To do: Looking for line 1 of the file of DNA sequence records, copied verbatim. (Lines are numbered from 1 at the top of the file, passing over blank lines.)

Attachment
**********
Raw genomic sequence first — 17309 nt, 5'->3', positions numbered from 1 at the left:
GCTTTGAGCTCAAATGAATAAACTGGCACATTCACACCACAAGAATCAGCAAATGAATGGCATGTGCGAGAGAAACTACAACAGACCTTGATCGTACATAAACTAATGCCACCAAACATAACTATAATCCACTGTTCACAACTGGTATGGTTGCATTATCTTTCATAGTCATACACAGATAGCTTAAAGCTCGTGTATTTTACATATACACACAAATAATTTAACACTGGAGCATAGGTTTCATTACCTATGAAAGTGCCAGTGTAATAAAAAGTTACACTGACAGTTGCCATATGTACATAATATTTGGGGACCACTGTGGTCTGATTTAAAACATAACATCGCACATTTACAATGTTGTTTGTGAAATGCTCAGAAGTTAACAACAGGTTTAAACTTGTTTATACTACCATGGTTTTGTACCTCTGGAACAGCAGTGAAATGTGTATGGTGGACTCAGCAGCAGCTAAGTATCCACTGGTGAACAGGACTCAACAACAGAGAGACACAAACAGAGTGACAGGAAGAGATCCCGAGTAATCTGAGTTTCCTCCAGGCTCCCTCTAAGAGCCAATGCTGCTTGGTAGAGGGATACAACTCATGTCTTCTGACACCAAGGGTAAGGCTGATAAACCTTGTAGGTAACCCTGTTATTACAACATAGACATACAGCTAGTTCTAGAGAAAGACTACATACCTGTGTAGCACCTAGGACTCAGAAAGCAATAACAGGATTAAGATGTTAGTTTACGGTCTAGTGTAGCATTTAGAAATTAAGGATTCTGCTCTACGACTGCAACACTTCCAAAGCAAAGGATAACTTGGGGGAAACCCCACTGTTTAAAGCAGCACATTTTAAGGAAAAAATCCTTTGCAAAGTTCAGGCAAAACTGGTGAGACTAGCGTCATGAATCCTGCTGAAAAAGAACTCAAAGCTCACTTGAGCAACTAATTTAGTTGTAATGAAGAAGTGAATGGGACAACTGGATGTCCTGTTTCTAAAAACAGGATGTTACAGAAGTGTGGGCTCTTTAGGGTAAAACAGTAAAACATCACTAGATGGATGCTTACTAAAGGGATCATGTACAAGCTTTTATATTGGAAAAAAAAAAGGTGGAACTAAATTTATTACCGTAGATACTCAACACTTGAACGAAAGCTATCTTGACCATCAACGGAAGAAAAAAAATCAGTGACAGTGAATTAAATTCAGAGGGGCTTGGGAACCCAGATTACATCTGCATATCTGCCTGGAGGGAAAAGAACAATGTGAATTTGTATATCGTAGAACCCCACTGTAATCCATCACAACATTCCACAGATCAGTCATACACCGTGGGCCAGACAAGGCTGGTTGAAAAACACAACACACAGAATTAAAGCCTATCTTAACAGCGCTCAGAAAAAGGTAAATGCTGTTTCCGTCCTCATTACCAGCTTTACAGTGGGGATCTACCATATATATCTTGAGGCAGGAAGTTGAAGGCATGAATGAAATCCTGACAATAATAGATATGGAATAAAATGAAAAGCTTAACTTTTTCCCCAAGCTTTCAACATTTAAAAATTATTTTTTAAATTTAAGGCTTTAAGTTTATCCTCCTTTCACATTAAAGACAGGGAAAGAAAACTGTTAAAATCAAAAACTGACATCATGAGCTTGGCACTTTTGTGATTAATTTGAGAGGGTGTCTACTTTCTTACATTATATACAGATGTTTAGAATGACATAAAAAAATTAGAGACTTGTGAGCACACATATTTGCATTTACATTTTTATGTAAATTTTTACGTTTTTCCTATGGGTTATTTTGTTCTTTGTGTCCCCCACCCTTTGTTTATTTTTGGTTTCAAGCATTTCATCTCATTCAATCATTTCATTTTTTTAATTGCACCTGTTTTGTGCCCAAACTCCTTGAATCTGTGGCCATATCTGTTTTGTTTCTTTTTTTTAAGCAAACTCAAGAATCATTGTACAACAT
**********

Raw genomic sequence first — 17309 nt, 5'->3', positions numbered from 1 at the left: